A year later, Tekton had been founded and Jenkins X rapidly adopted the new Kubernetes-native pipeline engine. It became one of two options for users to choose as their pipeline execution engine within Jenkins X. This was huge for us, because Jenkins was never built to be used in the way we were using it, and the way Jenkins is architected made it very difficult to build Jenkins X forward with our dream features and keep things compatible and running well - Tekton solved all these problems.
As a result, though, the users of Jenkins X can now choose between two very different pipeline execution engines – Jenkins static masters or our own Tekton-based pipelines.
Ideally, a developer using Jenkins X does not need to think about the pipeline engine executing their CI/CD pipelines. In practice, though, the Jenkins X user experience varies significantly depending on which pipeline engine the user choses. This is because of technical complexity and use case difference that makes standardization hard to achieve and even harder to maintain.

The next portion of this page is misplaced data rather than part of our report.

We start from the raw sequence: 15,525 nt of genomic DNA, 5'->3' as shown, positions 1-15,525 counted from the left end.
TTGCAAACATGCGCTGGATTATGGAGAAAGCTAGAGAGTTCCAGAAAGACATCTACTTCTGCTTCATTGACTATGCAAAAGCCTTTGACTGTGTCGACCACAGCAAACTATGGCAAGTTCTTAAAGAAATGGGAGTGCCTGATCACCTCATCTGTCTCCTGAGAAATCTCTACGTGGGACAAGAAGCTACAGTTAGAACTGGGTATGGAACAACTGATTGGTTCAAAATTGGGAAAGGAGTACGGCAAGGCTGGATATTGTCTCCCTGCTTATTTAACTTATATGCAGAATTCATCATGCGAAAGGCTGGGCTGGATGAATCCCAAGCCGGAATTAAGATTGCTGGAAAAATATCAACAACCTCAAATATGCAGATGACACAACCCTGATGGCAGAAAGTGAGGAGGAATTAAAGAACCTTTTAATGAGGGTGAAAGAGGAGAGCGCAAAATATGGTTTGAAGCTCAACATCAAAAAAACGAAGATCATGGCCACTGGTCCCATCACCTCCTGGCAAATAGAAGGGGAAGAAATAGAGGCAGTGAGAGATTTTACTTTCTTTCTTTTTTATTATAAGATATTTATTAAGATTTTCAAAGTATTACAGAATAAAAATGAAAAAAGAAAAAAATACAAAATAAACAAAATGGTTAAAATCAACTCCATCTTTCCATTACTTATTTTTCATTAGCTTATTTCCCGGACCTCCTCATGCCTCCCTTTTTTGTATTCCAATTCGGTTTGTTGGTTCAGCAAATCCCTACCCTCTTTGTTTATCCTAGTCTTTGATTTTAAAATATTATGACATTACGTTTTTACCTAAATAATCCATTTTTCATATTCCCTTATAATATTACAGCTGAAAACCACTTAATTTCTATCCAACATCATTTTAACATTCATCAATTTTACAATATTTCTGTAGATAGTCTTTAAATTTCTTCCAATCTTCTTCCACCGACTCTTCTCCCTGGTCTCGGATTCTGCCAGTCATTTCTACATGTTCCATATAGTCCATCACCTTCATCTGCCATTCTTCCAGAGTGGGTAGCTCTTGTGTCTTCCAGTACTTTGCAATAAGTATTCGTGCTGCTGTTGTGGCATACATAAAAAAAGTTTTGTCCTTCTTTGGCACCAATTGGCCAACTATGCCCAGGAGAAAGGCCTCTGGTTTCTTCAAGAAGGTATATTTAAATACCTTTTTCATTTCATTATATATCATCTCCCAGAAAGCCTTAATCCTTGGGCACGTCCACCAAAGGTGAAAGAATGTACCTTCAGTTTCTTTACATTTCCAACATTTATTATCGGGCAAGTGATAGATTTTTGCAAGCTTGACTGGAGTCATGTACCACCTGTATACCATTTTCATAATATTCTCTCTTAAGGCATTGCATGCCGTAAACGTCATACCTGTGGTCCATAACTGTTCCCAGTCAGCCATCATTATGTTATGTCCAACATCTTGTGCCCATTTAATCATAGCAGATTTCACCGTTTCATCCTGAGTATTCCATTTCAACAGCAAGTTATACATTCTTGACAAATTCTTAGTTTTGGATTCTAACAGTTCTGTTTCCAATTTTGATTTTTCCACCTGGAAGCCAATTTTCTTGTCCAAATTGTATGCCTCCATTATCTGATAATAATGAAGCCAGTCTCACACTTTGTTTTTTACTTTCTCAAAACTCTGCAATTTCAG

As more functionality is added to the project which fits seamlessly with Tekton, Jenkins as a pipeline engine for Jenkins X increasingly feels unoptimized and inappropriate for the project. As amazing as Jenkins is, it wasn’t built to be an ephemeral cloud-native pipeline engine inside of a larger workflow tool, and maintaining Jenkins as a pipeline engine for Jenkins X has proven difficult and complex. The Jenkins X user experience with Jenkins static masters is already lesser than the user experience with Tekton, and it will only degrade further over time. For this reason, we have been recommending Tekton as the default pipeline engine in Jenkins X for more than 6 months now.